Post by Butterflygirl on Nov 2, 2011 19:14:02 GMT -8
In her book Beyond Therapy, Beyond Science: A New Model for Healing the Whole Person, Anne Wilson Schaef (the first author to point out that codependency is an addiction), makes a case for the value of group dynamics over the more traditional (and scientific) forms of psychotherapy.
She presents her own model for healing which places group dynamics ahead of one-on-one therapy.
What do I think? I think she is right, but if you can have both that would be great. For instance, you can put her model in the drivers seat and more traditional forms of therapy in the back seat.
I must admit that groups saved my life as I had gotten stuck in therapy. But after 20 years in AA psychodynamics answered a lot of questions that needed to be addressed before I could move on.
By groups I mean not only 12-Step groups for addicts, but professionally facilitated groups in which you pay a therapist to guide the group. This board is similar to that except that I don't get paid.
Post by Butterflygirl on Nov 11, 2011 14:17:04 GMT -8
From The Art of Changing . . .
The Power of a Group
For many people, changing requires working hard with the helpful guidance of others. This guidance can often be found in support groups.
Why do groups help? Honesty is very fragile. It begins to fall apart in isolation. To guard against the withering away of the progress you’ve made, it’s important to find a community of other people who are also working to change. Many wonderful things happen in such a place:
• You’ll tell your story out loud and find out, to your amazement, that you are not the only one with this problem and that you are not banished from the group.
• You’ll find love and support from others who really understand what you’re going through.
• You’ll find strength you didn’t know you had and the hope you thought you had lost.
• You’ll find more wisdom about how to change than you know what to do with.
• You will find a place where you can be honest and share secrets. This will help dissipate your toxic shame.
• You’ll learn a lot about your problems and what you can do about them. The people you meet will share their insights and recommend books and other resources. This will facilitate the changes you want to make.
• You’ll be reminded to guard against procrastination and denial, because showing up is a constant reminder that you need to change.
• Calling people in your support group will help you avoid the dysfunctional behavior that you want to change. You can call someone before acting out in some irrational way.
• Support groups make you accountable to the group. You’ll find yourself doing for them what you won’t do for yourself. (As you develop your own inner strength, accountability to the group will became less important.)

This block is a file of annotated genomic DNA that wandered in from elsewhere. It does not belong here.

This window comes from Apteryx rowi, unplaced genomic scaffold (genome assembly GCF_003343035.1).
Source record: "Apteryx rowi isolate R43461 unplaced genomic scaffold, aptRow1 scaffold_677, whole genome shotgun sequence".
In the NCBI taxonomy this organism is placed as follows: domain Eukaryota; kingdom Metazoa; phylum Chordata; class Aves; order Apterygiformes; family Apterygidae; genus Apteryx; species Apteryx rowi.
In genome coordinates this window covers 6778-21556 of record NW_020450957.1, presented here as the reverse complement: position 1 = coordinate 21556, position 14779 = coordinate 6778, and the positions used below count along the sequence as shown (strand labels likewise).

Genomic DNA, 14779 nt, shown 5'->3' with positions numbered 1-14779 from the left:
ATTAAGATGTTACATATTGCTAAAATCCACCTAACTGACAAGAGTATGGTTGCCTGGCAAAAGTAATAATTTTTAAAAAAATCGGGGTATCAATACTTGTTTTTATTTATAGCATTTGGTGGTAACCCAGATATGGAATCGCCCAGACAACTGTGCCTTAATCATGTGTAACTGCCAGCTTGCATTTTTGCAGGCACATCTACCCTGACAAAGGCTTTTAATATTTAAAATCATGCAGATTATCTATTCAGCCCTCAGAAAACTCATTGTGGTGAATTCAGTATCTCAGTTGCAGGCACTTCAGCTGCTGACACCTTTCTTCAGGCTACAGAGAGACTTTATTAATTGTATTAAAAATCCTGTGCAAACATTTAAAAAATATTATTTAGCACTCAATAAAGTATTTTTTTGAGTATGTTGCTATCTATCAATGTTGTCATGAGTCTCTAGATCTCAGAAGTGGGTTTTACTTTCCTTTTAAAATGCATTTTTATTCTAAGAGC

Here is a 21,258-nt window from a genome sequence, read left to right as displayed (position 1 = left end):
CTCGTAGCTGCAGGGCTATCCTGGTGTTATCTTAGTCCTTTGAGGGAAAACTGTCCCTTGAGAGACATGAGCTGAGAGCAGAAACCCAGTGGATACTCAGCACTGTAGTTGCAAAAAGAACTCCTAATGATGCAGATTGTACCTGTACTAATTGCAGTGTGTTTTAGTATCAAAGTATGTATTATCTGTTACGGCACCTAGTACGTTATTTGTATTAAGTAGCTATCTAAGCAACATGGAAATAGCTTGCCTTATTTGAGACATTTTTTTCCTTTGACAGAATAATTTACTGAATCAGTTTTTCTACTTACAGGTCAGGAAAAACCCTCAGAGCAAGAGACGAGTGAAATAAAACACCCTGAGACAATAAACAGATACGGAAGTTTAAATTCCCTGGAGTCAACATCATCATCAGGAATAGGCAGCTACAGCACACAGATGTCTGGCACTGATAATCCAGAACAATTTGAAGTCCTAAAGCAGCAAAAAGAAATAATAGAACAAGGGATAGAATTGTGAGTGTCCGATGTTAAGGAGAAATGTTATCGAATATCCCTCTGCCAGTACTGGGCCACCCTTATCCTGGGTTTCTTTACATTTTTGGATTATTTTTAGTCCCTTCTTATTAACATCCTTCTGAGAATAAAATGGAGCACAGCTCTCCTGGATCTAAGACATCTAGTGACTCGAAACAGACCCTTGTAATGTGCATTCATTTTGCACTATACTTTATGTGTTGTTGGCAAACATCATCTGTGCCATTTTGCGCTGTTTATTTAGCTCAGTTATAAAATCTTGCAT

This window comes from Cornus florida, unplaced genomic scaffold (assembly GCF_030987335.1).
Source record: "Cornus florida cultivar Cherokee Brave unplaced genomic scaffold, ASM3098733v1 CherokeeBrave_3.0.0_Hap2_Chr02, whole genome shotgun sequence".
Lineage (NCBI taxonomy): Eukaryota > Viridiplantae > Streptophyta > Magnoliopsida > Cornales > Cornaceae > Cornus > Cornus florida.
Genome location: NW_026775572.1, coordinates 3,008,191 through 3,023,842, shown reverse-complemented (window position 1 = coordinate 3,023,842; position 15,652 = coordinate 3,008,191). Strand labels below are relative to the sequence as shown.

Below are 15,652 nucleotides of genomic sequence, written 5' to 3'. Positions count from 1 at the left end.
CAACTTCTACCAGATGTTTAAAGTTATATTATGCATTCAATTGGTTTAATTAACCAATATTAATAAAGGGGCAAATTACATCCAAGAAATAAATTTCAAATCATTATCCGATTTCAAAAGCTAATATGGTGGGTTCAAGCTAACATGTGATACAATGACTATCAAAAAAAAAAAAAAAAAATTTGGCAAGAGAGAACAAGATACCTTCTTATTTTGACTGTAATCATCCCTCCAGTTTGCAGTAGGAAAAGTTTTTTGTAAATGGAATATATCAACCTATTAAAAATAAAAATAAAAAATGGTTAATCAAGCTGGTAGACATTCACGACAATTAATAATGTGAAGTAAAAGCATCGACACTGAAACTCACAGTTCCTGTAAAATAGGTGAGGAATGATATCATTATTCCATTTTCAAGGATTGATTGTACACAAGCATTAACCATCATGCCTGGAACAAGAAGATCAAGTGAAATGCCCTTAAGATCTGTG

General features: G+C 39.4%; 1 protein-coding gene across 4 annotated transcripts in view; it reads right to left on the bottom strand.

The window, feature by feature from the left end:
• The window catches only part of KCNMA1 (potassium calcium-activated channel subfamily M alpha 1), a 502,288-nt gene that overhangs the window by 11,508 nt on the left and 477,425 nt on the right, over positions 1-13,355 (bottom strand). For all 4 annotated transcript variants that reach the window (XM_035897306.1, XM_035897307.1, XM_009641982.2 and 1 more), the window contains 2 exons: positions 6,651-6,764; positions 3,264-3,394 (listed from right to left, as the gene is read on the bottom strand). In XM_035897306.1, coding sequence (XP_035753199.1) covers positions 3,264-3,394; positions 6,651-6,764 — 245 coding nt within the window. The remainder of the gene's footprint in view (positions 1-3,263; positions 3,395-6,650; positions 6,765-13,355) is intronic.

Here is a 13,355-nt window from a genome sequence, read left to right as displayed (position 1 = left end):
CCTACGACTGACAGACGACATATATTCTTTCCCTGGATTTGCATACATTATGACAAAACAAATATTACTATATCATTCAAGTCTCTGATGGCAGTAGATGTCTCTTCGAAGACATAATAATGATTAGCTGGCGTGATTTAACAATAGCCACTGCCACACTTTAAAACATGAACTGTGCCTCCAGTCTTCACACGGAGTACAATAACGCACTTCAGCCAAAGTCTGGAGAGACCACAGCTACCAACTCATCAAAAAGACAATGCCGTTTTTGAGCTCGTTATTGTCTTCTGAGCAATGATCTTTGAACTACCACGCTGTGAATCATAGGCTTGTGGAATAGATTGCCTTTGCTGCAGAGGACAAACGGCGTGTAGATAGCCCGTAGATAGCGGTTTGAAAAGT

Of course when looking for a group you need to take some time to find a good fit. Some people will benefit from a therapeutic approach and should look for a professionally facilitated support group. The therapist in such a setting will keep things on track and provide the kind of structure some people need to feel safe. Usually these groups work best for people who just need a jumpstart and not a lifetime of support.
If you are looking for a spiritual solution, and think a long-term support network is beneficial, you will find 12-step programs very helpful. Twelve-step programs, like Alcoholics Anonymous, believe that there is a benevolent force in the universe that can do for you what you cannot do for yourself. Even within the category of 12-step programs, however, you need to look around until you find a group that feels right. You will know it when it happens. Sometime during the course of the meeting you will have a sense of homecoming.
I was lucky. This happened to me in 1982 at my first 12-step meeting. I really didn’t think my problem was out of control, but I sat there as someone explained how the program worked. Then, something the moderator said caught my attention. “You will have to learn how to ask for help,” she announced. “Not me,” I said to myself. “I don’t need anybody’s help.” As the meeting continued I listened attentively. Then, at some point, I began to have a feeling of homecoming. I could not explain it, but I felt as if I was in the right place<\#209>that I had come home after a long journey. I started crying and in embarrassment I turned my face to the wall. The woman next to me raised her hand and said, “How do you know you belong here?” “You just know,” I whispered to myself. “You just know.”